Housing need will be particular to each area; it will be different in Oldham from that in Stockport, Trafford or anywhere else. The real issue for the Government ought to be how much public money is spent on housing benefit payments, given to private landlords for housing that does not meet the decent homes standard. It is a scandal. Billions of pounds are spent every year, including in my town, on renting substandard terraced housing built to service mill workers that has no resale value as such. These houses can be picked up at auction for about £40,000, but landlords charge £500 a month rent to tenants, many of whom will be in receipt of housing benefit. It costs us taxpayers more to pay for that substandard accommodation than to build new social housing or to help people to get on the housing ladder.

We keep hearing that austerity is still in place, and that it is still difficult to find resources. Surely that gives us a bigger responsibility to make sure that money spent in the system is spent to the best effect. The experience in Oldham is that it is not. Too many people live in overcrowded accommodation that does not meet the decent homes standard. We could use that money better. That goes beyond Homes England’s land viability fund. Homes England will say that funding will bridge the gap if homes built on derelict sites have lower-end resale values. However, what if there are streets and streets of terraced housing that are not of the standard required to meet the challenges of the future and to provide people with a decent place to live? We need an urban renewal programme of significant money, geographically anchored, to transform the housing markets in those areas.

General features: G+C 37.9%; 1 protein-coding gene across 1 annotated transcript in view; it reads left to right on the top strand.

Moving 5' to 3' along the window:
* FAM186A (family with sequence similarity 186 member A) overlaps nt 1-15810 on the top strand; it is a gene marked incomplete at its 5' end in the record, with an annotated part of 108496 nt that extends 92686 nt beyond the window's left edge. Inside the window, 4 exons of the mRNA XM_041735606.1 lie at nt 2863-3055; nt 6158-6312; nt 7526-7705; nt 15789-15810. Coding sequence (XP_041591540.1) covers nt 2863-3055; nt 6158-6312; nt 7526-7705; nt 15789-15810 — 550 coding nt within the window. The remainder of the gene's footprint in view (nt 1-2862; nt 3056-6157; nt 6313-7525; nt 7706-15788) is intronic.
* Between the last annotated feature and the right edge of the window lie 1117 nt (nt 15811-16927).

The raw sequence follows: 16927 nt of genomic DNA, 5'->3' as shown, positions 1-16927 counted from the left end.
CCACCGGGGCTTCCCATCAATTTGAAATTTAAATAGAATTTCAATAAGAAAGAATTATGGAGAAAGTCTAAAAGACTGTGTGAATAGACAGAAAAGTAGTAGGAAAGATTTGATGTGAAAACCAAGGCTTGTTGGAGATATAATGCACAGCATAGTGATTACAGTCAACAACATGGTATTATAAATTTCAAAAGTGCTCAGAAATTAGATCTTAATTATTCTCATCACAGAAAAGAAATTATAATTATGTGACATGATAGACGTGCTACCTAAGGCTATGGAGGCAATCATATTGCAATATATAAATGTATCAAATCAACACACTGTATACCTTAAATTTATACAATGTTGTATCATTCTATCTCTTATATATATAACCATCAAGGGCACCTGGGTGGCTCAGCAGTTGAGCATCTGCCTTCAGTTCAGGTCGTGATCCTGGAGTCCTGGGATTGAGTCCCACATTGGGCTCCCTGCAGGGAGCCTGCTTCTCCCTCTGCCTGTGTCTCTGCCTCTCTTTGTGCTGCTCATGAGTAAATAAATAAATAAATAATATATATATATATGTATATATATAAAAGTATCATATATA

The other point I would make is on the community’s feeling in the process. Any situation like this, in which we talk about changing where people live, will be emotive. Many people who live in my constituency, including myself, are dislocated, relocated or newly established former Mancunians. We moved to Oldham, the gateway to the Pennines, because we wanted a different type of lifestyle; we did not want to live in the urban streets of Manchester. By the way, many Manchester properties that we lived in, including the one that I grew up in, have been demolished as part of clearance programmes. Many estates in Royton, for instance, were developed in the ’60s and ’70s, when there was an urban clearance programme in Manchester. People made an active decision to move from the streets of Manchester and to a better lifestyle, with a bigger house with a garden, and fields that they could take their dogs for walks on and where children could play. The idea that that is being taken away—in a process that I am afraid lacks transparency at some points—does not sit well with local people. I will explain what I mean by that.

The original call for sites in 2016 meant that landowners and developers could put forward the sites that they wanted to be considered for development. In that process, I would expect—I have made these representations within Greater Manchester—there to have been a record, a scoring mechanism and a proper assessment of those sites to determine which then went into the 2016 consultation. I cannot see what assessment was used for some of those sites that have been put forward, and why some had been recommended by developers but not proposed within the plan. I am afraid we are seeing the same thing again.